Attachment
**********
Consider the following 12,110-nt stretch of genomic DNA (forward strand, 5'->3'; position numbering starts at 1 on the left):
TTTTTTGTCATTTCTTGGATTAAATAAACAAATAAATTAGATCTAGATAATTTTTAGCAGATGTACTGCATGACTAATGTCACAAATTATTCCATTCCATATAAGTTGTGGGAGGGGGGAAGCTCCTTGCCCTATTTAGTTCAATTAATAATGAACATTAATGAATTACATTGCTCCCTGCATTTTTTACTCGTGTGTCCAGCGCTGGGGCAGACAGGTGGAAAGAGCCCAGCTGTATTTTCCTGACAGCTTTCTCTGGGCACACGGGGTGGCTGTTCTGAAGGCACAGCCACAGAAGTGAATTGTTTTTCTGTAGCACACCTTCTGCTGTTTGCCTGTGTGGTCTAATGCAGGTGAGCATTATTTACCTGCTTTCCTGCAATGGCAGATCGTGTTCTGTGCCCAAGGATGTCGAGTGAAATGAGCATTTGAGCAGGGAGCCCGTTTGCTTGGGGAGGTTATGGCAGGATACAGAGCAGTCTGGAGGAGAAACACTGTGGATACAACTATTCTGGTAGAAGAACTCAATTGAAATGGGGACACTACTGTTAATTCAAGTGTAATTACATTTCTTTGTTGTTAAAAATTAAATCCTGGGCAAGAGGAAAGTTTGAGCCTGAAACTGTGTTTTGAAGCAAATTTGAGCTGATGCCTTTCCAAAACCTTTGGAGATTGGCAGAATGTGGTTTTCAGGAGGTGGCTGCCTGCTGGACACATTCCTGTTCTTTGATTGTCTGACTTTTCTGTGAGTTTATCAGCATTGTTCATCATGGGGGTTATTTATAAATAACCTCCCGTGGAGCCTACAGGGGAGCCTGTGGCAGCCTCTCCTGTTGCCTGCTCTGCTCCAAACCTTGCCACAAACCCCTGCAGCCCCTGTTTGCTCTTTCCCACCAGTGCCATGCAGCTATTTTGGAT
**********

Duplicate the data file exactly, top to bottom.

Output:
Consider the following 12,110-nt stretch of genomic DNA (forward strand, 5'->3'; position numbering starts at 1 on the left):
TTTTTTGTCATTTCTTGGATTAAATAAACAAATAAATTAGATCTAGATAATTTTTAGCAGATGTACTGCATGACTAATGTCACAAATTATTCCATTCCATATAAGTTGTGGGAGGGGGGAAGCTCCTTGCCCTATTTAGTTCAATTAATAATGAACATTAATGAATTACATTGCTCCCTGCATTTTTTACTCGTGTGTCCAGCGCTGGGGCAGACAGGTGGAAAGAGCCCAGCTGTATTTTCCTGACAGCTTTCTCTGGGCACACGGGGTGGCTGTTCTGAAGGCACAGCCACAGAAGTGAATTGTTTTTCTGTAGCACACCTTCTGCTGTTTGCCTGTGTGGTCTAATGCAGGTGAGCATTATTTACCTGCTTTCCTGCAATGGCAGATCGTGTTCTGTGCCCAAGGATGTCGAGTGAAATGAGCATTTGAGCAGGGAGCCCGTTTGCTTGGGGAGGTTATGGCAGGATACAGAGCAGTCTGGAGGAGAAACACTGTGGATACAACTATTCTGGTAGAAGAACTCAATTGAAATGGGGACACTACTGTTAATTCAAGTGTAATTACATTTCTTTGTTGTTAAAAATTAAATCCTGGGCAAGAGGAAAGTTTGAGCCTGAAACTGTGTTTTGAAGCAAATTTGAGCTGATGCCTTTCCAAAACCTTTGGAGATTGGCAGAATGTGGTTTTCAGGAGGTGGCTGCCTGCTGGACACATTCCTGTTCTTTGATTGTCTGACTTTTCTGTGAGTTTATCAGCATTGTTCATCATGGGGGTTATTTATAAATAACCTCCCGTGGAGCCTACAGGGGAGCCTGTGGCAGCCTCTCCTGTTGCCTGCTCTGCTCCAAACCTTGCCACAAACCCCTGCAGCCCCTGTTTGCTCTTTCCCACCAGTGCCATGCAGCTATTTTGGAT